The opinion of the court was delivered by: GRIM
The facts in this case can be stated most succinctly in this way: Two automobiles collided. A, the driver of one of the automobiles sued B, the driver of the other. B paid A. A executed a release releasing B 'from any and all actions, causes of action, claims (and) demands * * * resulting or to result from (an) accident that occurred on or about the 5th day of April, 1953, at or near the intersection of Route 29 and Old Boot Road near West Chester, Pa.'
At the time of the accident C was riding in B's automobile. In a second action C sued A for her injuries. In the second action the defendant A brought in B as a third-party defendant
on the theory that B was liable to A 'by way of contribution or indemnity for all sums which may be adjudged against B in favor of C.'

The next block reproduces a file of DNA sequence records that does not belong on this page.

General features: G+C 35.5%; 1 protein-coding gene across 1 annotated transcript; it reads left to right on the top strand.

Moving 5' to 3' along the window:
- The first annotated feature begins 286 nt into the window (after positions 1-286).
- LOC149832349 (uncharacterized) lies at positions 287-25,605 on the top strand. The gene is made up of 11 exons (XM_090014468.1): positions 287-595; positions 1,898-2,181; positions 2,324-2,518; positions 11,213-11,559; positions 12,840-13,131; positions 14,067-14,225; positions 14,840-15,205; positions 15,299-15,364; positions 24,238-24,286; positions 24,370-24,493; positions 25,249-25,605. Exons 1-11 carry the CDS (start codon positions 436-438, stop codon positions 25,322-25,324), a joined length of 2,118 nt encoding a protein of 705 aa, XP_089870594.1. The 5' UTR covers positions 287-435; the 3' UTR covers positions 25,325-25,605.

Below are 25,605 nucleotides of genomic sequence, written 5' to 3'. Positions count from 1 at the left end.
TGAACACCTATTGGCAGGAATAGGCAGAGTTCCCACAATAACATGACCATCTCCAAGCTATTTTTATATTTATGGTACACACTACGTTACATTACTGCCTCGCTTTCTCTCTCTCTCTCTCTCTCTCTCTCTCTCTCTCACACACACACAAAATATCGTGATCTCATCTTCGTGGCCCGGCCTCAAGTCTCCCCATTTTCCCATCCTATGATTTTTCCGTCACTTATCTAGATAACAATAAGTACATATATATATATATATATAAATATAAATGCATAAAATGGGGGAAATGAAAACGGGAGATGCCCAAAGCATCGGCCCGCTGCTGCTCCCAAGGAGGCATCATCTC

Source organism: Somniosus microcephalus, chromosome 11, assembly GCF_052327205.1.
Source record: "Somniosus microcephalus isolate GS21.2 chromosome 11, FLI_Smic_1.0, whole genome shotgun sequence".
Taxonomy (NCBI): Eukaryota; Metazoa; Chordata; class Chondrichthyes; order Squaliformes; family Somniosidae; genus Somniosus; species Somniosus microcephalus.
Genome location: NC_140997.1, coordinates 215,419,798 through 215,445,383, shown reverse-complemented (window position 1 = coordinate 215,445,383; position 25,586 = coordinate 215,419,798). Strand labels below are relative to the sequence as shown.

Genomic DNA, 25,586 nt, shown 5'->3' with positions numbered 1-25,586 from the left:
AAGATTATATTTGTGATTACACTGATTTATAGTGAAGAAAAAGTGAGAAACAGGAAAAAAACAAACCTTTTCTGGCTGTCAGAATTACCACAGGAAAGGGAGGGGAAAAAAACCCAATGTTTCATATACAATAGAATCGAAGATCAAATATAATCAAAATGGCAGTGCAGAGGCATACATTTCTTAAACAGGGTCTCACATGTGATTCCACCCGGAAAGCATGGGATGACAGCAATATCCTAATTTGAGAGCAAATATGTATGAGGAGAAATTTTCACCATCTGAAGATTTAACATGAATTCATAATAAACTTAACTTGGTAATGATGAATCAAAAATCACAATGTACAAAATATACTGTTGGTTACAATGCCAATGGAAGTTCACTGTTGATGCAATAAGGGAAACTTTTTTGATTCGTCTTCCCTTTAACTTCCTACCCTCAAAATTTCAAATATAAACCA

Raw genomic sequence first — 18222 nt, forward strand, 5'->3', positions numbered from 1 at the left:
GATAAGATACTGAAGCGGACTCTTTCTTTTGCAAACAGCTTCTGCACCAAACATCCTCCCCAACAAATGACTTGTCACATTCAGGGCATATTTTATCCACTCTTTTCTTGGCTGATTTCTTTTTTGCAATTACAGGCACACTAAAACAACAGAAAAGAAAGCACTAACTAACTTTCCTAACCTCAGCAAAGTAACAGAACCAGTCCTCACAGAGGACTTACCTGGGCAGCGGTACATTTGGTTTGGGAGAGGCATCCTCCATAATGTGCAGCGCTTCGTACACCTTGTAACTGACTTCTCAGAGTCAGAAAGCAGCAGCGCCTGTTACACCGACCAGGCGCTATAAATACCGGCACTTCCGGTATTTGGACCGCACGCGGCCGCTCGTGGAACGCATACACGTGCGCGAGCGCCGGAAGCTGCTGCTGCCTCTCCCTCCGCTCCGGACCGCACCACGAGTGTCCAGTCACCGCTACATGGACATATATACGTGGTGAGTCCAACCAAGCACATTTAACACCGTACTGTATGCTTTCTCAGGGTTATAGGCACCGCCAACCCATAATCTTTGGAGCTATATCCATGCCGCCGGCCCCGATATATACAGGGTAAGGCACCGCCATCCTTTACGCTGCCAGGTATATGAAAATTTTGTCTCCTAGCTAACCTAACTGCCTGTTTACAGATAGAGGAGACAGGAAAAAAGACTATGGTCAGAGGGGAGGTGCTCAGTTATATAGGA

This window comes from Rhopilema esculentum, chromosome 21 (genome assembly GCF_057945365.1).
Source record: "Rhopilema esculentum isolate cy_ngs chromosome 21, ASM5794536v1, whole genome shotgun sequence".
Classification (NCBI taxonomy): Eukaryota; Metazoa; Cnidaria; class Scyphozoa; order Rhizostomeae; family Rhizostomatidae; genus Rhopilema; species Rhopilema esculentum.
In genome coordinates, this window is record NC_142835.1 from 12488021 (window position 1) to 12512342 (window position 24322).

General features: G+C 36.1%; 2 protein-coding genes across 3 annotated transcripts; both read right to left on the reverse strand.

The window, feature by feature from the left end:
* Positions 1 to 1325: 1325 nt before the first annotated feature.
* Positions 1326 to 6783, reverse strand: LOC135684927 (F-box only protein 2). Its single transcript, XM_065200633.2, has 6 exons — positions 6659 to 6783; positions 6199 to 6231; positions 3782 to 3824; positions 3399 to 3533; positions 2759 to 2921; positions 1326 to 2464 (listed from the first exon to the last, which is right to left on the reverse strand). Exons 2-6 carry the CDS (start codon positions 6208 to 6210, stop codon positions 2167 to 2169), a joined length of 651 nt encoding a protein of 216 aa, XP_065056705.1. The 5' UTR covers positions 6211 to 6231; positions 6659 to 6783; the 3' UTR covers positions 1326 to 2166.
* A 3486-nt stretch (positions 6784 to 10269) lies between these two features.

In the third-party action B has moved for summary judgment in his favor, setting up as a defense the release A gave to B. It is this motion for summary judgment which is now before the court.
A third party action in the federal courts adjudicates the rights of the original defendant and the third-party defendant inter se. It does not permit a judgment for the plaintiff directly against the third party defendant, F.R.Civ.P. 14(a), 28 U.S.C., National Mutual Ins. Co. of District of Columbia v. Liberty Mutual Ins. Co., 1952, 90 U.S.App.D.C. 362, 196 F.2d 597. Consequently, the original defendant, A, could prevail only if he could obtain a judgment against the third-party defendant, B, in the third-party action. This he cannot do because of the release which he has given to the third party defendant. Killian v. Catanese, 1953, 375 Pa. 593, 101 A.2d 379; Moyer v. Independent Oil Co., 1960, 401 Pa. 335, 337, 164 A.2d 552. Summary judgment can be granted because there is no dispute as to the essential facts in reference to the motion for summary judgment.
And Now, October 6, 1961, the motion of the third party defendant, Albert T. Davies, administrator of the estate of Albert V. Davies, for ...